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    If you want it to be a parasite Toxocara would be a better candidate.
  5. snowathlete

    snowathlete

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    Hi Sing,
    Thanks for your comments. I'm glad you asked some of these question as it allows me to ellaborate on particular areas in a way that I couldnt really within the limits of the article itself.

    With regards to the animals Dr Tarello mentions in his papers, they were diagnosed with CFS-like illness based on the CDC's 1994 criteria (sometimes refered to as Fukuda criteria). Reasonable, given that these studies were carried out before Candian or International criteria were published (2003 and 2011 respectively). I myself was diagnosed originally by the Fukuda criteria, as most still are (at least in the UK) but susequently met the Candian and International criteria.

    Dr Tarello and his wife were diagnosed in a way that many of us can relate to: after many tests to rule out other causes, finally being diagnosed with CFS based on the Fukuda criteria. Serum creatine kinase (CK) were also found to be high at rest and CD4/CD8 ratio was found to be low.

    At that time, chronic mononucleosis was thought by some to be the cause of CFS and so their IgG EBV titers were also taken (1/160 patient 1 and 1/640 patient 2). So they were given magnesium, selenium and carnitine supplementation, but this had no benefits.

    Interesting to note as well that this Arsenic derived treatment was not their first choice. They tried antibiotics and anti-malarial drugs first without benefit.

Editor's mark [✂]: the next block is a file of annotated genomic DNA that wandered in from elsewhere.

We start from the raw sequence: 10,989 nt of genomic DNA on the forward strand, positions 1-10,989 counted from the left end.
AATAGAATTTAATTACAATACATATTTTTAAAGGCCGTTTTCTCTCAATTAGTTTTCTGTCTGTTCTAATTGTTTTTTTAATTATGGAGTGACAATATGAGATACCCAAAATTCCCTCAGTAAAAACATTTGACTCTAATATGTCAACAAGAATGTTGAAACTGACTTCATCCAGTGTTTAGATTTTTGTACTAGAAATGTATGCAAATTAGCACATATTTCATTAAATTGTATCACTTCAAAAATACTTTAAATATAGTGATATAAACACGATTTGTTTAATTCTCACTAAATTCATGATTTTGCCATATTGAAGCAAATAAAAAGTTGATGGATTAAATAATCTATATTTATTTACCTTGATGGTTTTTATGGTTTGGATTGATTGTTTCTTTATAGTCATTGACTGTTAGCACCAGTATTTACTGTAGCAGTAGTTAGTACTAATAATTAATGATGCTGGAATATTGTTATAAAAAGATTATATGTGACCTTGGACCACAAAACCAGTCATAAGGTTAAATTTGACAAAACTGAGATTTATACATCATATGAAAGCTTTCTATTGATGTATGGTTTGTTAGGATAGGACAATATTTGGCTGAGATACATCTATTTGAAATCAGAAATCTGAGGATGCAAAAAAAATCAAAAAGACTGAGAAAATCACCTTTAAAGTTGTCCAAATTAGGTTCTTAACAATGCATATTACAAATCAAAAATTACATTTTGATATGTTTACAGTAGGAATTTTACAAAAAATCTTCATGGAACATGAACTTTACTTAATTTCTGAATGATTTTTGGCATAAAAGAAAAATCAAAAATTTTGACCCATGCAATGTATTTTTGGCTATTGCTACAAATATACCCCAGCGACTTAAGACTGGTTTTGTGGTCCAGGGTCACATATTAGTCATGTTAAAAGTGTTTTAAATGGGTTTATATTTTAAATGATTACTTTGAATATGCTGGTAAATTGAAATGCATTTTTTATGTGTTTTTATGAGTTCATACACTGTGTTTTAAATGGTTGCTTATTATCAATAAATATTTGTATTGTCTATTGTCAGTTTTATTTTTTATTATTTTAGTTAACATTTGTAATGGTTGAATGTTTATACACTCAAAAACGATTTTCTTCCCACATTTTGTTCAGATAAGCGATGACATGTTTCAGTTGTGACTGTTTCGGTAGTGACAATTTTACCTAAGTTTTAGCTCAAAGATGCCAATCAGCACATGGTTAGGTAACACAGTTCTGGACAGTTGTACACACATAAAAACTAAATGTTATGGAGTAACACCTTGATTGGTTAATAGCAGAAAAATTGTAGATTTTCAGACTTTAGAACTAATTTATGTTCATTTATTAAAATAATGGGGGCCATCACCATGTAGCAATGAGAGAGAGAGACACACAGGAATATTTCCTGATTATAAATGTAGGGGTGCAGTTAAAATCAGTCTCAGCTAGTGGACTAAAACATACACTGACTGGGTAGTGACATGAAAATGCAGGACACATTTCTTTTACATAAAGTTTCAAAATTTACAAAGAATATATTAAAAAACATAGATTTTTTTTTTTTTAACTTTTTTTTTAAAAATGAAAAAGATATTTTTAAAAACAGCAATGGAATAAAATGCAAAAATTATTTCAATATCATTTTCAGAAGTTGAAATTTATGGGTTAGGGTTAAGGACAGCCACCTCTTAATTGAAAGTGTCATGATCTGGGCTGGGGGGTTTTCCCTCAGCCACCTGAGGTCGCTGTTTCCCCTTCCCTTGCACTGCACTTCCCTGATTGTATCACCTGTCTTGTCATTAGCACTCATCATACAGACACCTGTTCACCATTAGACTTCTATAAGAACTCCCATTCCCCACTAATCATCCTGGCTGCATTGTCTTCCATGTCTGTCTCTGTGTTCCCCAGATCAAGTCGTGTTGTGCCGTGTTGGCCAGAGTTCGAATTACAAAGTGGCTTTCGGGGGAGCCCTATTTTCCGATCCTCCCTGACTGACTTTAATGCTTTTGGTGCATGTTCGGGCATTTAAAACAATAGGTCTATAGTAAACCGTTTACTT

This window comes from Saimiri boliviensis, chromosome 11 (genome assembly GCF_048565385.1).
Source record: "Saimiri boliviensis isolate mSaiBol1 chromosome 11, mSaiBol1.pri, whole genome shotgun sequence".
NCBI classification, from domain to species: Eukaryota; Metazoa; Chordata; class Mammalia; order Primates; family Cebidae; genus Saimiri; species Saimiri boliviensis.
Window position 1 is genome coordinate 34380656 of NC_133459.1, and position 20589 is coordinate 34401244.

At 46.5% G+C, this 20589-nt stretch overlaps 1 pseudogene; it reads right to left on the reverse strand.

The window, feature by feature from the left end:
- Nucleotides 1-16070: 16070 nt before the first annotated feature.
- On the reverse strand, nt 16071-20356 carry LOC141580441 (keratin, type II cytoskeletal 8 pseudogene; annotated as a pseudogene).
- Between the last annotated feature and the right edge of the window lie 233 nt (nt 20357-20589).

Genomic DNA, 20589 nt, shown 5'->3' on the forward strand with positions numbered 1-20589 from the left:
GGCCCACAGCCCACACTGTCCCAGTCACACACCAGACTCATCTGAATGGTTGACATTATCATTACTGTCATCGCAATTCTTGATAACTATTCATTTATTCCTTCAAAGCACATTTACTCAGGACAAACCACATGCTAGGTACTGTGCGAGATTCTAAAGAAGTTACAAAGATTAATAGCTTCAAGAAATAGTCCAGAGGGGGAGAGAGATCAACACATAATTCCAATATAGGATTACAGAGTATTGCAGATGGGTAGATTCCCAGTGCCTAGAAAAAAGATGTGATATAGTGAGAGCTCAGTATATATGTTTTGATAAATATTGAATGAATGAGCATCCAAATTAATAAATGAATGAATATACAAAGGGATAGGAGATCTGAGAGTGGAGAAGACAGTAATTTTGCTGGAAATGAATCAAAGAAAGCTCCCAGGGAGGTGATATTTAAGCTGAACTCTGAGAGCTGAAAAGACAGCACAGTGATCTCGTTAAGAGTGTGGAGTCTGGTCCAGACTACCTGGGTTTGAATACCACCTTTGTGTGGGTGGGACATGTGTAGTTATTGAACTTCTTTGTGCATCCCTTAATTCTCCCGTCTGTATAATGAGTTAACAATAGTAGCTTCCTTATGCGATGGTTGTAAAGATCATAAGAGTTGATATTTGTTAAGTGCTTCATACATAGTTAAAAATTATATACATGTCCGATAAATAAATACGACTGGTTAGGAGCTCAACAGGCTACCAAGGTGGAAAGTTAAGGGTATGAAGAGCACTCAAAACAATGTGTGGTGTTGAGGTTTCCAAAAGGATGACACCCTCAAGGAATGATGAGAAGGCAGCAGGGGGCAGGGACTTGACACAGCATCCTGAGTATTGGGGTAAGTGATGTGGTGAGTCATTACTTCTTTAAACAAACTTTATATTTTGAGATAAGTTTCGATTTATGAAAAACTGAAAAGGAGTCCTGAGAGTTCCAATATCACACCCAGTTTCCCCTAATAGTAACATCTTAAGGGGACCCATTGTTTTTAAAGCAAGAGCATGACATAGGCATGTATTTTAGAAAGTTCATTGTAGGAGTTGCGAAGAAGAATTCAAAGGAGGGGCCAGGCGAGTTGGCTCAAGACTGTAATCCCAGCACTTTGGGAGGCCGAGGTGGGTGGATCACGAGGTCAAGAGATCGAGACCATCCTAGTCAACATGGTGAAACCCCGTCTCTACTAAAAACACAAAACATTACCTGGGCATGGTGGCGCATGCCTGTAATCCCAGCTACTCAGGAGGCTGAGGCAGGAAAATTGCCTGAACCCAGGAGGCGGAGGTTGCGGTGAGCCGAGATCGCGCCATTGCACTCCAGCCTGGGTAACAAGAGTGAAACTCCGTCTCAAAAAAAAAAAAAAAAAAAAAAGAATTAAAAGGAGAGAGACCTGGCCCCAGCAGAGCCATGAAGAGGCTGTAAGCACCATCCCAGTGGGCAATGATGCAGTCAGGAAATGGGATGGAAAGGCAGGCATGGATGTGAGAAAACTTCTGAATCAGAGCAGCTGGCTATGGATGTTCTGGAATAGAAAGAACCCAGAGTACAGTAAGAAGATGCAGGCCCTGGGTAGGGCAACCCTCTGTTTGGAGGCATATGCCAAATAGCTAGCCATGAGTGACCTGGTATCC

I agree that it would be nice to have the findings replicated and more research into this area. I think I said that in my article.

    At the end of the day people have to make their own decision about which avenues to pursue (if any) based upon the limited research that the illness gets, but I agree with being sceptical and cautious. XMRV is a good example. Personally, I thought it was to early to have an XMRV test or to take treatments to tackle it, but other people decided to go ahead and do that. Probablity favours the skeptic in such cases as until a finding has been reliably replicated, its just a possible finding. It may not stand up, and often doesnt.

    I'm glad you brought Borrelia up - not all Lyme is the same and some Borelia species cause illness but not Lyme disease. The overlap in symptomology does mean that it should be ruled out before a diagnosis of ME/CFS is made, and there is also no rule that says someone cant have both Lyme and ME/CFS. Borelia is very interesting indeed. My next article in this zoonotics series will be about Borrelia and Lyme. I look forward to your thoughts and comments once its published.

    I was careful to describe the Giardia findings in Bergen as Chronic Fatigue not Chronic Fatigue Syndrome, because the paper doesnt say that and it doesnt explain how the chronic fatigue they described was evaluated. Nevertheless, the finding demonstrates that a zoonotic can cause symptoms reported as IBS or fatigue, and thats what I am highlighting in this article.

    Whether Giardia is a likely cause for CFS/ME or not, I dont know - its not something I have looked into. I may cover it in this series, but I dont plan to cover every zoonotic ever linked with ME/CFS, so I may well not cover it. It depends on whether other studies have looked at it, and also how much interest people show in it as a topic. Some other zoonotics may be more interesting to explore. Thanks for your interest though.
    Nielk and Valentijn like this.
  6. peggy-sue

    peggy-sue

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    I used to wonder if my cat had ME. She never moved or wasted a single joule of energy she didn't have to.
    It turned out, when she was given painkillers for an injury, that she could move just fine. She's had arthritis all her life.
    Now she gets painkillers every day and can move and wash properly. But she's still pretty lazy.

    It's very difficicult to make a diagnosis of a creature who can't speak and tell you what hurts or doesn't feel right.
    caledonia likes this.